There's a high employment rate here and the pueblo has a main export of traditional foods and pottery. There are a bunch of different types of art but pottery is the main one.
Overall, reservation life isn't terrible here, culture and tradition is strong as well as the alcoholism rate going down with the top notch healthcare and programs that we get here. We're really remote as far as location goes and we have a high employment rate. Been here my whole life and wouldn't change a thing.
Hopi tribe here. My rez is in the Southwest and the sand gets everywhere. Even though I've moved to a big city I visit family Every time there is a dance. There's still a huge presence of kachina's which I take a lot of pride in.
Children being forced to boarding schools and forced to practice Christianity is still within living memory with my great uncles having been shipped to big cities.
There is a lot of poverty. Many people burn coal for heat in the winter and have to travel to the springs for clean water. But my So'oh (grandmother) tells me things are a lot better now than when she was young.
Even with the drugs and poverty everyone can still laugh at anything. And you barely walk through the door before being told to "sit down and eat".
I am a Navajo who grew up on the Navajo nation my entire life. My mom is a kind hearted women who works at a school and my dad is a strong very upfront man. He spent 30 years working industrial construction being a ironworker, pipefitter, welder and he says he was a journeyman and a foreman on many of his jobs but now he works at the hospital in the town I grew up because he says the work he did in those years really took its toll on his body. I consider myself very fortunate that my parents don't drink. Growing up my father was very rough on me and my older brother. As a 6 year old we would learn to ride horses and the purpose was for work like rounding up cattle or heading sheep. We worked on the fence lines as children and we would haul wood and coal because we used a stove. My dad used to tell me men don't cry and that if I'm ever going to be somebody that I needed to learn everything he knows so I did not play much as a kid. I spent weekends helping him change fuel pumps or he would be working with the horses. We were always doing something productive and it was hard.
Today I am 22 and live alone in Phoenix, Arizona. I am a full time student at the local community college and I am looking for a full time job now. I just got here last night and I am scared but I am ready. It wasn't until I was around 19 that I started to appreciate the way I grew up but I constantly think about the lack of friends I have and the lack of memories of being with the ones I had and it's always difficult because there are just not many of them. The Navajo nation is simple in that you either grow up like how I did or you grew up wishing you grew up like how I did because mom and dad were constantly drunk and leaving on the weekends to go spend the weekends at a casino.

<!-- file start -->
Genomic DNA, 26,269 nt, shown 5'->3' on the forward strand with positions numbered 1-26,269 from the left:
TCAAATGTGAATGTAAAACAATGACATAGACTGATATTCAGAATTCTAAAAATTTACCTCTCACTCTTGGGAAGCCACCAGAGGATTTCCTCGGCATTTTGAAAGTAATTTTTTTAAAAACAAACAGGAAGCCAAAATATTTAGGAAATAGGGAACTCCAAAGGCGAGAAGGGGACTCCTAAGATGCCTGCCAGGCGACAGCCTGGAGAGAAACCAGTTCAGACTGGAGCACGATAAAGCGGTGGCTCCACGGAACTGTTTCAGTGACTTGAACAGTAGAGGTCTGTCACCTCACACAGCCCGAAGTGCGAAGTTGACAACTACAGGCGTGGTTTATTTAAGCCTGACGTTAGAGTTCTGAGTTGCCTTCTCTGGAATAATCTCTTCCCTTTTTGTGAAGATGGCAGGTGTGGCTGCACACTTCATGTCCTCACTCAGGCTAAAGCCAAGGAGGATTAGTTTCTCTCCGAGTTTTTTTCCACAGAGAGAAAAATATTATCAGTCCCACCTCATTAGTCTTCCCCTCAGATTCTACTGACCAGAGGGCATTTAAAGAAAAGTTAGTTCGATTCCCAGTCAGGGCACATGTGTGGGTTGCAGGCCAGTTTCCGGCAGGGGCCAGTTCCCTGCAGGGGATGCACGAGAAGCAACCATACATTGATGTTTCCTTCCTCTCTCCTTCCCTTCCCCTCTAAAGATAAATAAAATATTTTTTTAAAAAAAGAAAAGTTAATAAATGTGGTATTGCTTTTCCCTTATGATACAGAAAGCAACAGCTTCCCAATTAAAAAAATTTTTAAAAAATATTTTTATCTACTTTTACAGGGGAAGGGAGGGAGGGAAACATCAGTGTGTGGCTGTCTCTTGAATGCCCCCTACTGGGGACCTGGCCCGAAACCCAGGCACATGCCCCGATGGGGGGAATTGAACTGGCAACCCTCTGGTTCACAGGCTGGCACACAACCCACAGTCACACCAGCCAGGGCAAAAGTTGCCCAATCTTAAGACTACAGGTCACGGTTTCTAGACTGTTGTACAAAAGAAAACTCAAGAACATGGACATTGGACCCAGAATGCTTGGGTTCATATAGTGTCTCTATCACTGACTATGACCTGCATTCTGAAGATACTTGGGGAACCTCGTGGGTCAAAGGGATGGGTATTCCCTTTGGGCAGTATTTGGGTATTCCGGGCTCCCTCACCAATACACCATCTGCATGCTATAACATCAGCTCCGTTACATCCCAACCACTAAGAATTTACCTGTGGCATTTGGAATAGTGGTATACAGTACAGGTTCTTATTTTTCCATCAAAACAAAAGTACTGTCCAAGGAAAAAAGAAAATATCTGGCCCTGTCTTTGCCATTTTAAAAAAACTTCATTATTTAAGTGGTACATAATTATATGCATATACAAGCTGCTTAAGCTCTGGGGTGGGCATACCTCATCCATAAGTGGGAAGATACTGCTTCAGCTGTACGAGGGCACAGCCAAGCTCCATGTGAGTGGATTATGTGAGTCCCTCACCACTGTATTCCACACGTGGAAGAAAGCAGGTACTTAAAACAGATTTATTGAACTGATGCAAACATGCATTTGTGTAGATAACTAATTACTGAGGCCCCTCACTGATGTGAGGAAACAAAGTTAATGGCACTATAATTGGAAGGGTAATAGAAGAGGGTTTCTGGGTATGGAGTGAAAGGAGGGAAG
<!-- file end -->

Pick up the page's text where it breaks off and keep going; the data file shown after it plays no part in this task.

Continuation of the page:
There is really no middle ground, with a understanding soft spoken father and mother who understand that children need to be children and aggression is not the way to teach, but it's there and it's rare, I envy these parents.
I grew up on a reservation in Minnesota. I left when I became an adult.
Basically has the same stuff as rural towns. No good paying work, lots of drug abuse, except the benefit of a Super Fund site next to the town (that's a huge chemical leak that no one can afford to clean up). It leads to a lot of cancers. My father died of a cancer associated with it.
The good is there's a strong sense of family in the community. My fiance grew up there as well, but has a much bigger family. They are all there for each other and it's amazing what people can do in groups like that.
The "Rez culture" is something I didn't even realize existed until I left. I said slang words no one understood and had an accent. Both me and my fiance have lost those accents (Don't tell her, but she gets it back if she is mad.)
I'm from one in South Dakota. It's a sad place. I'll always love it because it's where I'm from, but it's hard to go back. The meth addiction there is terrible. That and the assumptions I deal with living in the city nowadays is annoying. They assume because I'm from the rez that I get everything free in life. Not the case.